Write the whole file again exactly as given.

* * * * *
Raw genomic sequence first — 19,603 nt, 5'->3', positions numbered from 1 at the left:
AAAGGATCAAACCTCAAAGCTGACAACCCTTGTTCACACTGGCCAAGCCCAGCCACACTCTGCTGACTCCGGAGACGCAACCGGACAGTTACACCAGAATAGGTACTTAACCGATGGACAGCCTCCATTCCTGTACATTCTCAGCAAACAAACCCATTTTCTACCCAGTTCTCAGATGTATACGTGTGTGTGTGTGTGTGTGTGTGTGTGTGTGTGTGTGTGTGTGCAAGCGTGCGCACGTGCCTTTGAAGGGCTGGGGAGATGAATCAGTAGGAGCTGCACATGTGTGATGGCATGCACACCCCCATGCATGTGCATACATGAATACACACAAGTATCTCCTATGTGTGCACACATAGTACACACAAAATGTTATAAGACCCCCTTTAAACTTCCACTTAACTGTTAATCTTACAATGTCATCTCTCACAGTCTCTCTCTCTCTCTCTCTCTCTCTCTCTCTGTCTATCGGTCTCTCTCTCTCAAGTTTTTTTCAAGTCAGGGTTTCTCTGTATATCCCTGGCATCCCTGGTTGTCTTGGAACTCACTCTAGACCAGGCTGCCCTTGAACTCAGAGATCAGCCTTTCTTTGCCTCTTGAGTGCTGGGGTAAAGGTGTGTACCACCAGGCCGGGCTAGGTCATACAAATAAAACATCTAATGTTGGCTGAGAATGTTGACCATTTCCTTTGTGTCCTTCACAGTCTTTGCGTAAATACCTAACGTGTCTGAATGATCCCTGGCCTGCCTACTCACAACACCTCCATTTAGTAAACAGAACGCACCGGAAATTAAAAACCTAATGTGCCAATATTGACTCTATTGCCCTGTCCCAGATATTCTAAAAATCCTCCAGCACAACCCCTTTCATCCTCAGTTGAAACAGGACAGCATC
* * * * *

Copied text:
Raw genomic sequence first — 19,603 nt, 5'->3', positions numbered from 1 at the left:
AAAGGATCAAACCTCAAAGCTGACAACCCTTGTTCACACTGGCCAAGCCCAGCCACACTCTGCTGACTCCGGAGACGCAACCGGACAGTTACACCAGAATAGGTACTTAACCGATGGACAGCCTCCATTCCTGTACATTCTCAGCAAACAAACCCATTTTCTACCCAGTTCTCAGATGTATACGTGTGTGTGTGTGTGTGTGTGTGTGTGTGTGTGTGTGTGTGTGCAAGCGTGCGCACGTGCCTTTGAAGGGCTGGGGAGATGAATCAGTAGGAGCTGCACATGTGTGATGGCATGCACACCCCCATGCATGTGCATACATGAATACACACAAGTATCTCCTATGTGTGCACACATAGTACACACAAAATGTTATAAGACCCCCTTTAAACTTCCACTTAACTGTTAATCTTACAATGTCATCTCTCACAGTCTCTCTCTCTCTCTCTCTCTCTCTCTCTCTGTCTATCGGTCTCTCTCTCTCAAGTTTTTTTCAAGTCAGGGTTTCTCTGTATATCCCTGGCATCCCTGGTTGTCTTGGAACTCACTCTAGACCAGGCTGCCCTTGAACTCAGAGATCAGCCTTTCTTTGCCTCTTGAGTGCTGGGGTAAAGGTGTGTACCACCAGGCCGGGCTAGGTCATACAAATAAAACATCTAATGTTGGCTGAGAATGTTGACCATTTCCTTTGTGTCCTTCACAGTCTTTGCGTAAATACCTAACGTGTCTGAATGATCCCTGGCCTGCCTACTCACAACACCTCCATTTAGTAAACAGAACGCACCGGAAATTAAAAACCTAATGTGCCAATATTGACTCTATTGCCCTGTCCCAGATATTCTAAAAATCCTCCAGCACAACCCCTTTCATCCTCAGTTGAAACAGGACAGCATC